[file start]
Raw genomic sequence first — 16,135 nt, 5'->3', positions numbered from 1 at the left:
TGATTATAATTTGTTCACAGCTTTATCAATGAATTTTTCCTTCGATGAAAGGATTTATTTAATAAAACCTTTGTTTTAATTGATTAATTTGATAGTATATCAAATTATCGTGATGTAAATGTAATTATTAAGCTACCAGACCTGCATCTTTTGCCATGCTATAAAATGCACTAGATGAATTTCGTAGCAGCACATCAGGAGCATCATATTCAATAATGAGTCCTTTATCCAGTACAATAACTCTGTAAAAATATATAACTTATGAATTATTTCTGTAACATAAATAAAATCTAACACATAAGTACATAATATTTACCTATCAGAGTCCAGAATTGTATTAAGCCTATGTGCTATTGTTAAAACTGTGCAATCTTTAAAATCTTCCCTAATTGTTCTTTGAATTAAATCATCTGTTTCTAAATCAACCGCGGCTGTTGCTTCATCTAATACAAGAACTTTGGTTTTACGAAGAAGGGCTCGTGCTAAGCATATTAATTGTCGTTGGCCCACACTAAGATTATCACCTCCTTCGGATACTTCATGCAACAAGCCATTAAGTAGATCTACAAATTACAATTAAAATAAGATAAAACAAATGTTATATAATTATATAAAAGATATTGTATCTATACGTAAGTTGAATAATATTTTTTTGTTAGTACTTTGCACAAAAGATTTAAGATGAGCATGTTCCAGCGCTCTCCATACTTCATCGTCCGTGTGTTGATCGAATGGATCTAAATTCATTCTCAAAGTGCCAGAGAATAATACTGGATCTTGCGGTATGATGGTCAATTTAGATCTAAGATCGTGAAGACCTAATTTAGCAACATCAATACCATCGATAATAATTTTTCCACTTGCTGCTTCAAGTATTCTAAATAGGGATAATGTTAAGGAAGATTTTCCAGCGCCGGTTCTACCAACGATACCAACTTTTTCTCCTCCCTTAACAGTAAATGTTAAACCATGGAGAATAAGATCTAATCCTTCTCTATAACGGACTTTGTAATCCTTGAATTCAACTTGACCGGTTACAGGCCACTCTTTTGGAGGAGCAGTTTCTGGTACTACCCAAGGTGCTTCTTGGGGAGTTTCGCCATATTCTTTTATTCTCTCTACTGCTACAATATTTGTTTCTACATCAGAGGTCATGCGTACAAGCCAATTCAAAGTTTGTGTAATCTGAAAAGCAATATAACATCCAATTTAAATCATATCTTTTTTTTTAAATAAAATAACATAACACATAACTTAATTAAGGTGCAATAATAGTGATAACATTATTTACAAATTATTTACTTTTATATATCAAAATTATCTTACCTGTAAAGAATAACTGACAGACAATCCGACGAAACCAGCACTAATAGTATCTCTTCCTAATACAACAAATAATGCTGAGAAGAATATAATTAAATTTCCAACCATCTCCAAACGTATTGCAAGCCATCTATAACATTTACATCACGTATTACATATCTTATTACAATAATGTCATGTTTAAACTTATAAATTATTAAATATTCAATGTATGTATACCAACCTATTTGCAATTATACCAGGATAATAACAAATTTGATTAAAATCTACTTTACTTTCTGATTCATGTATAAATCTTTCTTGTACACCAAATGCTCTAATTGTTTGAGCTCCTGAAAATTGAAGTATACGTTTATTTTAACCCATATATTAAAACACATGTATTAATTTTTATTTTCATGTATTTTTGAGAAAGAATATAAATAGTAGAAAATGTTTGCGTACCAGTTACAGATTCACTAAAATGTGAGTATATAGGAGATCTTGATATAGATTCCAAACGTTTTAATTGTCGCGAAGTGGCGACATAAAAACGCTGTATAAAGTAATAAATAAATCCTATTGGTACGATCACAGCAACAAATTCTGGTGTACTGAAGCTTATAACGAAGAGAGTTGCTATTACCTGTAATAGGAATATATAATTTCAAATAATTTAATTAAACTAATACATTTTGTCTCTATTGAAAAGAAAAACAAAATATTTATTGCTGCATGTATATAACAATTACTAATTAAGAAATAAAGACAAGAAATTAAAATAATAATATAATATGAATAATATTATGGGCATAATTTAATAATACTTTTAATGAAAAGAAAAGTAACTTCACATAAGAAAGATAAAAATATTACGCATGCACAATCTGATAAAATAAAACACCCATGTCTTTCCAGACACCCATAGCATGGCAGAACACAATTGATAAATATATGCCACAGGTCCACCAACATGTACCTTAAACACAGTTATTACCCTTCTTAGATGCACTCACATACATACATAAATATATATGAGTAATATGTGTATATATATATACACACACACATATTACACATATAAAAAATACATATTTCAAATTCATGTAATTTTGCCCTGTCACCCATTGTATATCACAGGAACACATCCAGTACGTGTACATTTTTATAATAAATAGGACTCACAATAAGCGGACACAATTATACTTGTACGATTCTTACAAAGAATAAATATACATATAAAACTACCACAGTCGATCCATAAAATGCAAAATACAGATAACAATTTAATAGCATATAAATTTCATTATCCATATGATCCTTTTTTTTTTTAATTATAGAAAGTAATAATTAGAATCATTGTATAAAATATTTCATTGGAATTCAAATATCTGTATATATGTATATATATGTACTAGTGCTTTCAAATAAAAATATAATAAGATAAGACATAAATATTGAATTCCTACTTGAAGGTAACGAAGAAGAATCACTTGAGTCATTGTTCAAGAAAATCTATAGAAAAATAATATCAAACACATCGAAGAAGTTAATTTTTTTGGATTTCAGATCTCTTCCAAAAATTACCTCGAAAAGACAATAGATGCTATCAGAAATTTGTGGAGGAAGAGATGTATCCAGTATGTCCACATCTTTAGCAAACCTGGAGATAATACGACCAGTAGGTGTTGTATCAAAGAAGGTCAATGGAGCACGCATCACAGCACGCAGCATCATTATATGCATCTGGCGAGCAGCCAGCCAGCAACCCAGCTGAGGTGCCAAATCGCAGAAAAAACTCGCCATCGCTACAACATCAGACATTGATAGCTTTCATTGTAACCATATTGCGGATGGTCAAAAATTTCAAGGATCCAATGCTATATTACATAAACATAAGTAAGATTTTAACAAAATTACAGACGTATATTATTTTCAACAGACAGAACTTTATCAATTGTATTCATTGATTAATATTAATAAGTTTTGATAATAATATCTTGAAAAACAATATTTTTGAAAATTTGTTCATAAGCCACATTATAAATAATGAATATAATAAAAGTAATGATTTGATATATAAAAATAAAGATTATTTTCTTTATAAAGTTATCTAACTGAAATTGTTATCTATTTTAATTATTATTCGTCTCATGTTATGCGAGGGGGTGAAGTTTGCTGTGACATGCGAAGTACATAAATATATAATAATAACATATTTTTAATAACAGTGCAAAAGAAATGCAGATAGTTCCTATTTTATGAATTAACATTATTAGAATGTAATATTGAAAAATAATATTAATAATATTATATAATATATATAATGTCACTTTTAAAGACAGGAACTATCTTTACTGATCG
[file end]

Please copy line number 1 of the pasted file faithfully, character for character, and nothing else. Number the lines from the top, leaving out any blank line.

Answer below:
Raw genomic sequence first — 16,135 nt, 5'->3', positions numbered from 1 at the left: